Monday, May 23, 2011
Lasterday I Was Been Bad shows the Happy Flowers bowing out of the recording realm, and its only major flaw is poor vocal micing. Mr. Anus and Mr. Horribly Charred Infant wield their preschool-perspective shouts as skillfully as they manifest joyful noise with guitar and drums (and a bass guitar allegedly stomped by Mr. HCI while he drummed) so straining that you need to listen closely to catch the gems -- Anus assuming both sides of a Christian ethics debate throughout "I Don't Want To Share," or Mr. HCI yelping that on his birthday "My Gramma gave me five bucks/ Whaddya think this is/ nineteen-fifteeeeeeeee!?!" -- it's almost frustrating, but finally becomes fruitful. Parts of this actually sound like a tight, passionate, punk three-piece; with Scott Pickering's muscular drums on about half the tracks. "Leave Me Alone," for example, could have snuck into the Replacements' Stink, though when Anus' guitar solo picks its way down the scale like a daddy longlegs and then emits a shower of sparks, you know he's elected to forget everything Bob Stinson learned from Ted Nugent. It's largely "the anal one's" show vocally until Mr. HCI takes over for the last quarter of the album. He dry-gargles with abandon throughout Big Star's "Thirteen," evoking -- perhaps deliberately -- that burrito-bake timbre Big Star's Alex Chilton brought to his first hit (the Box Tops' "The Letter"), and producing a cover anyone would put side-by-side with the original. Of the two other covers, UFO's "Rock Bottom" squeezes out satisfyingly, but the album closer, Silver Apples' "A Pox On You," zestily revives a snarly tune from a then-obscure act. Instrumental tracks "Embryo" (neither Sabbath, Floyd, nor Illinois Jacquet), and "Mr. Fuck" (featuring sitar and tabla) offer some much-needed seasoning, showing that the fellows could actually play their instruments; much as their cover songs always pulled back the curtain on their infantilism to reveal erudite fellows with decent record collections, or at least college radio station pre-sets. The instrumentals provide pleasant breathers, but aren't necessary. The dynamic duo's chops and leanings gave them room to roam. Their central conceit of "Two Who Can't Read (Or Reach The Table) Against The World took them much further than any side-road ever could have.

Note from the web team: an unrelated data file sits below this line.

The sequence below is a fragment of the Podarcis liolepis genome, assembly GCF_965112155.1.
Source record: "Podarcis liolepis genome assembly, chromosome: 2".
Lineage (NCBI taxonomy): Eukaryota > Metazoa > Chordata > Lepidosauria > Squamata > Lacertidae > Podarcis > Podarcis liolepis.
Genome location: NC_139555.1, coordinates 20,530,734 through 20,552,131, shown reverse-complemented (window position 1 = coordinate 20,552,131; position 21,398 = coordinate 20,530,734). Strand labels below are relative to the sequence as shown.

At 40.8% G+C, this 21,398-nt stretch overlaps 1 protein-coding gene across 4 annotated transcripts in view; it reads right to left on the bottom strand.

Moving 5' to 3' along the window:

Happy Flowers - Lasterday I Was Been Bad - Cassette tape on Homestead Records
CALIFORNIA is one of the American Music Club's most straightforward, roots-rock-oriented releases. It's certainly the most country-flavored, as arid desert landscapes mix with twangy guitars and folksy acoustic strumming. The anomalous "Bad Liquor" turned out to be one of the most-requested songs in the band's repertoire. It's a raging, punky rocker in which singer Mark Eitzel plays the drunken fool looking for trouble or the next drink, whichever comes first. Conversely, "Jenny" is a quiet, ominous, acoustic ballad full of low-key sorrow, and there are parts of the harrowing "Laughing Stock" that are barely audible, as Eitzel's self-esteem vaporizes before our very ears amid gently rippling guitar arpeggios.The opener, "Firefly," is really the mood-definer for the album, and its ostensibly upbeat arrangement masks the lyrics' bittersweet observations about the fleeting nature of happiness. "Somewhere" and "Pale and Skinny Girl" are portraits of non-beautiful losers in the classic AMC mold, the former sounding like it could be a Replacements outtake. Eitzel's existential angst is at its most appealing on "Lonely"; over a steady-rolling folk-rock backing, he reaches new heights (depths?) of alienation with the chorus "If I have to be this lonely, I might as well be alone."
American Music Club - California - Cassette tape on Frontier Records
The precursor to the legandary Godflesh! Features the original line up plus exclusive original versions of classic Godflesh material, rare live recordings and previously unreleased tracks.
Fall Of Because: Paul Neville (vocals, guitar, tapes); Justin Broadrick (vocals, drums); G.C. Green (bass).
Additional personnel: Nik Bullen, Mick Harris (vocals).
Recorded at Richbitch, Birmingham, England in November 1986.
Fall Of Because - Life Is Easy - Pre Godflesh CD on Invisible Records
Friday, February 25, 2011